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  • Writer's pictureDavid Marlow

Long-term plan for housing or a muddled hotchpotch?

Updated: Mar 21

For their second Espresso Shot episode of March 2024, David and Mike pick over the latest suite of government announcements on housing and ask - will the actually deliver more and/or better homes?

Urban redevelopment construction site

On February 13th, the UK Government announced a further elaboration of their 2023 Long-Term Plan for Housing. 'Every council in England will be told that they will need to prioritise brownfield developments and instructed to be less bureaucratic and more flexible in applying policies that halt housebuilding on brownfield land.' In fact this part of the announcement amounted to a ‘consultation’ running to March 26th on how Government believes their instruction should be put into effect. David and Mike discussed what all this means for LEDC listeners, their cities, towns and regions.  

What are the UK Government’s proposals to increase the delivery of housing on brownfield land?


The UK Government’s proposals are essentially two-fold. Firstly, there is a direction to ALL local authorities to have due regard to delivering the most homes possible, especially on previously developed land, and in particular being flexible with regards to internal layouts subject to liveability considerations. Second for 20 ‘urban uplift areas’ – purportedly the largest major urban areas with housing growth potential – to have a positive presumption of approval of housing applications on brownfield land if they are failing to meet at least 95% of their Housing Delivery Test targets.


The proposals drew particularly on a recent review of the London Plan and also made proposals to change the mayoral/GLA intervention regime in London Boroughs for London Plan purposes.

What impact are the proposals, if enacted, likely to have?


David and Mike leaned towards the muddled end of whether these proposals are likely to make a significant impact on brownfield land housing delivery. The direction to all local authorities is unlikely to be a game changer from existing practice, whilst the more precise proposals for ‘urban uplift’ areas suffer from several definitional and practical problems.


First the definition of urban uplift areas outside London is not strategic in housing market terms. For instance, it does not apply to entire city regions but only to the regional centre local authority within a city region – so, for instance, to Manchester City Council but not to Salford, Trafford or other parts of Greater Manchester that might have more readily developable brownfield land. Second, major growth corridors like Oxford to Cambridge Arc or Thames Estuary have no urban uplift designations.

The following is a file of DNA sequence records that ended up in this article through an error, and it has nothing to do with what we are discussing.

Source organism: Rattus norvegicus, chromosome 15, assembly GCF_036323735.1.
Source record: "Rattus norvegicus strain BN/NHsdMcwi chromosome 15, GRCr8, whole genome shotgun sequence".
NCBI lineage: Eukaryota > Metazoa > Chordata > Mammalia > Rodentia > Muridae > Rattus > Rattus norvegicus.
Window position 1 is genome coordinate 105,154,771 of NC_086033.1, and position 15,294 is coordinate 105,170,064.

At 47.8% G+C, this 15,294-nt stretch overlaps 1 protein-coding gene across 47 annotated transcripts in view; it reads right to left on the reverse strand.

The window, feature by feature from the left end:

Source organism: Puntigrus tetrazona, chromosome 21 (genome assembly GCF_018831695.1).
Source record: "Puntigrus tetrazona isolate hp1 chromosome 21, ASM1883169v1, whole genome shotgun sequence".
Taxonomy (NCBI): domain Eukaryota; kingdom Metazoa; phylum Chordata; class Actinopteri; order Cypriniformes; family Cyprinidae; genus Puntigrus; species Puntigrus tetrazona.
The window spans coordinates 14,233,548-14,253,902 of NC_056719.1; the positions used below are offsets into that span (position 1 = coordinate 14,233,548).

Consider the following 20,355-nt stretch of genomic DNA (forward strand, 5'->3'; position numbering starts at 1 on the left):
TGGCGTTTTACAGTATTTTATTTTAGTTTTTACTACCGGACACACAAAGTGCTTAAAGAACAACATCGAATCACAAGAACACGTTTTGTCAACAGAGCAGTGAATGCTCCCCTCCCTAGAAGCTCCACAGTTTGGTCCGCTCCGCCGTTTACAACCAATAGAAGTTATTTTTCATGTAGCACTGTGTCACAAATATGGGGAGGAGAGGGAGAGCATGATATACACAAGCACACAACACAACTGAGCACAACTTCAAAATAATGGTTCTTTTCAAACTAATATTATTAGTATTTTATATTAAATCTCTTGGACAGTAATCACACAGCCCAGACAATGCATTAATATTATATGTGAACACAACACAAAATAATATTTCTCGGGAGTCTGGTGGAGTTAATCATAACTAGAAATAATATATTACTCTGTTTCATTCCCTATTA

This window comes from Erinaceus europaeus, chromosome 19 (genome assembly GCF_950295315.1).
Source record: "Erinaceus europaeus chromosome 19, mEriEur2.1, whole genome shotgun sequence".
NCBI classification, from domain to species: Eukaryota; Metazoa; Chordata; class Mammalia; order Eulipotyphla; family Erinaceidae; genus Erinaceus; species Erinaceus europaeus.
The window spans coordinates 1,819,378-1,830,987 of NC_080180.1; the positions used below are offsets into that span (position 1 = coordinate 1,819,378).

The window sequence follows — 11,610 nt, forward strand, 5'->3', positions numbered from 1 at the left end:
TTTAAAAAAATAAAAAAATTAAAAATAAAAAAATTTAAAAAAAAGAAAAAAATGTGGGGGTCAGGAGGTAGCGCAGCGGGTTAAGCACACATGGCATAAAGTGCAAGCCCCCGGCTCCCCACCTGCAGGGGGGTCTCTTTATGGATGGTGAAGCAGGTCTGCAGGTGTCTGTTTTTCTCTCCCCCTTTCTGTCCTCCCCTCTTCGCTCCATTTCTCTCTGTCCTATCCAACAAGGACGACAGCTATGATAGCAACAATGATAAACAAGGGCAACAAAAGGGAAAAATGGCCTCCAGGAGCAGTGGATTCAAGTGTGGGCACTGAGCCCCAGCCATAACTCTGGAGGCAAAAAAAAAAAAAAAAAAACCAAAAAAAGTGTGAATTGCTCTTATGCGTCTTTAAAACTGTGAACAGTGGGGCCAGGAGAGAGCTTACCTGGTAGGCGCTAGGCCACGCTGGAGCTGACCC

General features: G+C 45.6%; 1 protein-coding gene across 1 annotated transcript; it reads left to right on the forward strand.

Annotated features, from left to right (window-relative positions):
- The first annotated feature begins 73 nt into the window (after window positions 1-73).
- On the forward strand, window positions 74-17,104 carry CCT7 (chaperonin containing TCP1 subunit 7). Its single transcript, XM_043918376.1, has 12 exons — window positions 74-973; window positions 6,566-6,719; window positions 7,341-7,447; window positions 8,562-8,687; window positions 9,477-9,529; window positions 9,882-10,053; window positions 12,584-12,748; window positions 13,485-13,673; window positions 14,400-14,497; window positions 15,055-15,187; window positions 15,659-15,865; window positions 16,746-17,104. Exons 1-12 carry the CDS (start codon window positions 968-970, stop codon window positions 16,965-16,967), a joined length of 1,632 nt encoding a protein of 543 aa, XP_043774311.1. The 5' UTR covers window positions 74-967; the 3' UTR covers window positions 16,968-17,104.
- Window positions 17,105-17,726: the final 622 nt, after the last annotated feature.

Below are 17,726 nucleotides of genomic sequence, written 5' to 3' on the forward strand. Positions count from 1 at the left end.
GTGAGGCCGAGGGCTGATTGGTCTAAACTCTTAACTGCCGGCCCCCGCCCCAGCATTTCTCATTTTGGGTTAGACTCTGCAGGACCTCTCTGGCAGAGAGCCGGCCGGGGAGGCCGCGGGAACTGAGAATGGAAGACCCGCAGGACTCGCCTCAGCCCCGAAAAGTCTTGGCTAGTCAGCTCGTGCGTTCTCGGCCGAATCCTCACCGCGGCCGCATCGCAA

Practically, the influence of the London Plan Review in shaping proposals is not readily transferrable to how the volume housebuilding sector actually works in other geographies.

Are there alternative, better ways of achieving these results?


David and Mike wondered whether the policy goal of increasing the volume and quality of housing on brownfield land should actually be devolved to metro-mayors and city region combined authorities. As our episode with Salford City and Deputy Greater Manchester (GM) Mayor Paul Dennett suggested, with a city region spatial plan and a strategic housing investment fund, GM is surely better able to determine how the market can be incentivised to increase delivery of fit for purpose homes across the city region – in a manner DLUHC, national planning policy guidance, and urban uplift designations never could. 


Concluding remarks


Local and regional teams need their own robust and deliverable long term plans for housing, and a clear bottom up ask of how national government can assist them to bring them to fruition. Do give us your views and share your experience of how your area is responding to strategic housing challenges, what is working well, and what needs further national enabling and support.



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